In a similar study that assessed the EE in 70 adults, Wickel et al.30 compared the EE assessed by the triaxial Tritrac-R3D against the Bouchard diary during a 24 h period. The authors found a strong lineal relationship between both instruments to assess EE (r = 0.86), but unfortunately concordance coefficient was not reported. Therefore, comparing the relationship between both studies might not be appropriate because the high correlation found in Wickel's study might have had poorer concordance than in our study. Likewise, large significant differences (~2.7 MJ/d) and systematic bias were found between EE estimated by both instruments used in the Wickel's study.30.
We previously questioned the use of the Bouchard diary in Spanish adolescents over a 72 h period,31 essentially because the administration during the third day and/or the weekend day showed low concurrent validity. Thus, there was no significant differences for days 1 and 2 (P > 0.05) in time spent in moderate to vigorous physical activity between the Bouchard diary and the ActiGraph, but yes for day 3 and the 3-d mean (141.08 ± 127.20 vs 79.70 ± 43.64, P = 0.012 minutes in day 3 and 120.68 ± 77.08 vs 88.62 ± 36.17, P = 0.027 minutes in 3-day mean by the Bouchard and ActiGraph instruments respectively). In the present study, relationships were higher and differences were smaller in the 72 h sample than in the 24 h sample. Furthermore, difference dispersion percentages were lower in all measurements also in the 72 h sample. These results suggest that 3 consecutive days is a valid time interval to assess EE in adolescents by the Bouchard diary compared against an objective instrument as the Acti-Graph.
Bratteby et al.22 used the Bouchard diary in 50 adolescents for 7 days and did not observe significant differences against DLW to assess EE. Even though the Bratteby's study has not been replicated, the Bouchard diary is usually administrated during 72 h (at least 2 week days and 1 weekend day) to assess EE.20 On the other hand, only EE estimated by the Bouchard diary using MET values proposed by Bratteby et al.22 and the Trost et al.24 equation by the ActiGraph found reasonable agreement between instruments. Even so, our study does not clarify which MET categories are more adequate for estimate EE in adolescents by the Bouchard diary.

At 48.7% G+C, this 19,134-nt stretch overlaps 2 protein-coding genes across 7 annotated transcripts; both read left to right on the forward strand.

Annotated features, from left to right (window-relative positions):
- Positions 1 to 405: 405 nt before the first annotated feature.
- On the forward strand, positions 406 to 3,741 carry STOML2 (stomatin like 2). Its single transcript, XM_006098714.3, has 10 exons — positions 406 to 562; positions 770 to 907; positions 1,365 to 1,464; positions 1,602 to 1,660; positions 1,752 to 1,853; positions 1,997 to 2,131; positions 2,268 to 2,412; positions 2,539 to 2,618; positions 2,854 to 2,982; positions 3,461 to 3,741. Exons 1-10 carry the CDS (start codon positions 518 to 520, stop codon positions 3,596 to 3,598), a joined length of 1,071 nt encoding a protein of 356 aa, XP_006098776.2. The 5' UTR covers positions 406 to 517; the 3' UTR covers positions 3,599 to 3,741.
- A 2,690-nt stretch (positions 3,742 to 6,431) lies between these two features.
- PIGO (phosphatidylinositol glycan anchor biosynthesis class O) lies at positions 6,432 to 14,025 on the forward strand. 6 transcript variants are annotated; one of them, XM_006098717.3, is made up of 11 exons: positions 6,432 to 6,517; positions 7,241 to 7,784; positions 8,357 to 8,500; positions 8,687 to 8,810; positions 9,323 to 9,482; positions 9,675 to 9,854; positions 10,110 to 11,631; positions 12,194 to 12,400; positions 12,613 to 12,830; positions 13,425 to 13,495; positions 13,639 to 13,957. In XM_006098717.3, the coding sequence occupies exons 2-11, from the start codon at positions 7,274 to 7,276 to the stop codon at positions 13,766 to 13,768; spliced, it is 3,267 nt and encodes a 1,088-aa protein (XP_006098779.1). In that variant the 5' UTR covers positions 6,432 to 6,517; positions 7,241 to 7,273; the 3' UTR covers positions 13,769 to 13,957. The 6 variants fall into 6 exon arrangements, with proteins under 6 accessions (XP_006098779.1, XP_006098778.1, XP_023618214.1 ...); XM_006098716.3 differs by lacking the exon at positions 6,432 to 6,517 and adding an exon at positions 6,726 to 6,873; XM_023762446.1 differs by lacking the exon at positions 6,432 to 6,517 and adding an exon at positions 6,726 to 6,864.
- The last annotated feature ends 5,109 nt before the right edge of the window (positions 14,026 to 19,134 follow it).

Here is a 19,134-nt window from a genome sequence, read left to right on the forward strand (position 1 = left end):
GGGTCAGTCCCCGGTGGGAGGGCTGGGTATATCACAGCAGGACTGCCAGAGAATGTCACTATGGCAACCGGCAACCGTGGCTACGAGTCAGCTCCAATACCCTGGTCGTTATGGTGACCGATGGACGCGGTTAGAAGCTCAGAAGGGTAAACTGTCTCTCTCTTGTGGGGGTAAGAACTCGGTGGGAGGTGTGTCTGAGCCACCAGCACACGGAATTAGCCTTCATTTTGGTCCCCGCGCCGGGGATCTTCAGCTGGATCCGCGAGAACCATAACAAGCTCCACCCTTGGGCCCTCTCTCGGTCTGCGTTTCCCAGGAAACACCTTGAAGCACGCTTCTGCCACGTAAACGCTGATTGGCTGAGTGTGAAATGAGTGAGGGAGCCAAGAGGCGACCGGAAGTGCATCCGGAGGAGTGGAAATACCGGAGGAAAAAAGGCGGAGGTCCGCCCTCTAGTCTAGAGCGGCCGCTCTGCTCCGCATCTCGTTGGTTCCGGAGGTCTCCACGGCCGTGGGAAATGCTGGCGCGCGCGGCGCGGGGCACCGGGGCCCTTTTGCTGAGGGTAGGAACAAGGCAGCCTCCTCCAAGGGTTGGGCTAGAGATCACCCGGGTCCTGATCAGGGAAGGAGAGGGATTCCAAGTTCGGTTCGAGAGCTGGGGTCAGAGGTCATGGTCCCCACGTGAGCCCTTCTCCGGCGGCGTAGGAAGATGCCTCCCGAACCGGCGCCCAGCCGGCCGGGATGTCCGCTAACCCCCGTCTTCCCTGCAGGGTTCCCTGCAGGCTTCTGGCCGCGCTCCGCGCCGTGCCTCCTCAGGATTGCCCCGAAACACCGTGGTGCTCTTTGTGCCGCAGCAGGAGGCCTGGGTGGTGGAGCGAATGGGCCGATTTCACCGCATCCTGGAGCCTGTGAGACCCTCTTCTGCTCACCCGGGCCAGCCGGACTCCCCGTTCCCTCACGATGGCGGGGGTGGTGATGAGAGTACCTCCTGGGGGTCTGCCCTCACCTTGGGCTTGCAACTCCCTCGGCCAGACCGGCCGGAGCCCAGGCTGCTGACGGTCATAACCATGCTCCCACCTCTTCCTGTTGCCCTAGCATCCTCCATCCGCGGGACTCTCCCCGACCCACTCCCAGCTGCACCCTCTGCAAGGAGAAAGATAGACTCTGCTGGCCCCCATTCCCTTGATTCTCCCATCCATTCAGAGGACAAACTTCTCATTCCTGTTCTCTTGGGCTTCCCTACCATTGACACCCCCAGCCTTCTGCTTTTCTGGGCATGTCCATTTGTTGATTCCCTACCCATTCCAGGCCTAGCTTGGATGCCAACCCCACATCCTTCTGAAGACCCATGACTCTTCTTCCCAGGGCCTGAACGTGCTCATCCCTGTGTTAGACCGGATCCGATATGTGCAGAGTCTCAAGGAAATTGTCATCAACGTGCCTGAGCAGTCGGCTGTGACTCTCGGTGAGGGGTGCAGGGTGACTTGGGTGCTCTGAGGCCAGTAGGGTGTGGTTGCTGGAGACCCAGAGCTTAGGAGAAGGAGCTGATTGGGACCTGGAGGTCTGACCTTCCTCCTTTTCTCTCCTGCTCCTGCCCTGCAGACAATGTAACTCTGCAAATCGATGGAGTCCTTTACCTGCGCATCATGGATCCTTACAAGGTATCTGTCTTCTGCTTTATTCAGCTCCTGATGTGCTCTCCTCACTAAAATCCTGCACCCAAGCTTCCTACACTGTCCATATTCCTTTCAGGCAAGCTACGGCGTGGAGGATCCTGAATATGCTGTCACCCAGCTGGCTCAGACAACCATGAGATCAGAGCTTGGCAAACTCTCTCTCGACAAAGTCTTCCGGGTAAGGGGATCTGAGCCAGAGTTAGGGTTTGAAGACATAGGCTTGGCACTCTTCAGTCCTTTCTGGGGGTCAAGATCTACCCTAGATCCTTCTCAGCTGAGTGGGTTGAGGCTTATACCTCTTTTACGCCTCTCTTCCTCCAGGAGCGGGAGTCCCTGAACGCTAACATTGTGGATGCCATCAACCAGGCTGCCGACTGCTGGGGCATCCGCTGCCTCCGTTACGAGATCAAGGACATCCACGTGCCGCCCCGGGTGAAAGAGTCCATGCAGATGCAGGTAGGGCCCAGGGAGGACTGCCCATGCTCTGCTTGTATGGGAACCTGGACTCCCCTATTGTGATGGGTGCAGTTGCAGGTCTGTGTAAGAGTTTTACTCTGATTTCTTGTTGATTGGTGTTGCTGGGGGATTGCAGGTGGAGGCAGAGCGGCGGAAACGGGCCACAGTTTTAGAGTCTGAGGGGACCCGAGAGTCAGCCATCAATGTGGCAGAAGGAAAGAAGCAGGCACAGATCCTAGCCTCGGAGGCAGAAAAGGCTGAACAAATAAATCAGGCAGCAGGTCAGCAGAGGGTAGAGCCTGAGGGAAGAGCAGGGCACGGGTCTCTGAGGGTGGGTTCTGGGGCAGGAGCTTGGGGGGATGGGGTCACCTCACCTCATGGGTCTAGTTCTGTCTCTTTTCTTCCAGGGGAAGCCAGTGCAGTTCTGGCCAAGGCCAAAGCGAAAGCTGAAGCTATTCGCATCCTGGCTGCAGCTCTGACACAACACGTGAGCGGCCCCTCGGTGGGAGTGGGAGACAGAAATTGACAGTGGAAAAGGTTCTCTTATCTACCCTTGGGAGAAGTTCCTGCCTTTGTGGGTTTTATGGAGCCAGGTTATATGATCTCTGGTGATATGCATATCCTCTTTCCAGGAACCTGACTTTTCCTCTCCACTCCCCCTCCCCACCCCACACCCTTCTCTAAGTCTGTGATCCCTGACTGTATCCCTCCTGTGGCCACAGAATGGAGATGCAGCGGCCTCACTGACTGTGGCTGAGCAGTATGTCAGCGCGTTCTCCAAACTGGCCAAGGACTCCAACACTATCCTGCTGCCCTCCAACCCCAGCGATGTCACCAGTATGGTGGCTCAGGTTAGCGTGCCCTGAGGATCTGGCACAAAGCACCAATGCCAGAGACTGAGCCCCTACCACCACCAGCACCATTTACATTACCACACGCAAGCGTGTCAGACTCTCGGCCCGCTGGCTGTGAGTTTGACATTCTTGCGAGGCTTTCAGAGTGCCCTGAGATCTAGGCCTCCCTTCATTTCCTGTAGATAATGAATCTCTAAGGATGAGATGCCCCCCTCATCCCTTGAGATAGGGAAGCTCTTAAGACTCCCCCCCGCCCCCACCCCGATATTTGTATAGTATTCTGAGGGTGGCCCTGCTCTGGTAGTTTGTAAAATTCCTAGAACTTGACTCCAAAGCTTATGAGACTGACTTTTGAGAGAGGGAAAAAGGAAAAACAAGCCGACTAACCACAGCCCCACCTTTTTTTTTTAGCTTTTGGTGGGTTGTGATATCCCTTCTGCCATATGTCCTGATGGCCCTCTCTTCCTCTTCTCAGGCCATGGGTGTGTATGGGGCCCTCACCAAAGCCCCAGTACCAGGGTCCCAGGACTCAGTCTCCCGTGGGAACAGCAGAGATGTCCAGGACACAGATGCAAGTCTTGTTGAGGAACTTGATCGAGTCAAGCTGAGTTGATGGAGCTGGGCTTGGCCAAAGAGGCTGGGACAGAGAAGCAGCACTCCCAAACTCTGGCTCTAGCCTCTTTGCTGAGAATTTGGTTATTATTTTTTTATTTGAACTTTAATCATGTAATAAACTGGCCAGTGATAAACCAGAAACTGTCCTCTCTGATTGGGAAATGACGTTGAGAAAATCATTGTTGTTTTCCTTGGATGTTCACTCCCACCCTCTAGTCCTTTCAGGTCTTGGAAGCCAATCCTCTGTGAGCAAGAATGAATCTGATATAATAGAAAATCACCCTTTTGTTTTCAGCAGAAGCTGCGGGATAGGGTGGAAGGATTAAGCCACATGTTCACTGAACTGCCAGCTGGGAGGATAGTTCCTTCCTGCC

To date, it has not yet been clarified which method is most accurate to assess EE. The accelerometer is considered an objective technique whereas the activity diary is occasionally included as subjective technique32 and others as objective.33 However, it is important to highlight that the almost perfect results published by Bratteby et al.22 in adolescents have not been found with accelerometers. Nevertheless, the ActiGraph have shown to be correlated reasonably with DLW34. Recently, Trost et al.35 evaluated 2 of the equations used in our study to estimate EE by the ActiGraph against indirect calorimetry in children. The results in this study suggested that both prediction equations do not accurately predict EE but they are useful to estimate participation in moderate and vigorous physical activity.
Despite the common use of the Bouchard diary and the ActiGraph, advantages and disadvantages of both instruments (table IV), as well as the levels of agreement between them should be initially considered by health-related researchers in their studies.
Two main limitations warrant further discussion. Firstly, of the initial sample-size of sixty-one adolescents, only thirty-seven completed correctly the 72 h procedure and fifty adolescents the 24 h procedure. We could assume that the participants who completed the 72 h protocol were more diligent to register their activities in the Bouchard diary, and to use the activity monitor at all indicated hours of the day. This may explain the differences found between the 24 h data and the 72 h data. Secondly, the Bouchard diary assesses EE during 24 hours but the ActiGraph should be removed in water sports, shower and sleep hours, perhaps introducing some additional error to the comparisons. Moreover, the criterion to consider a valid day was 10 hours with valid data. This criterion is recommended in the analysis of the ActiGraph data.36 However, we compared EE by both methods using their habitual protocols in concordance with previous studies.37,38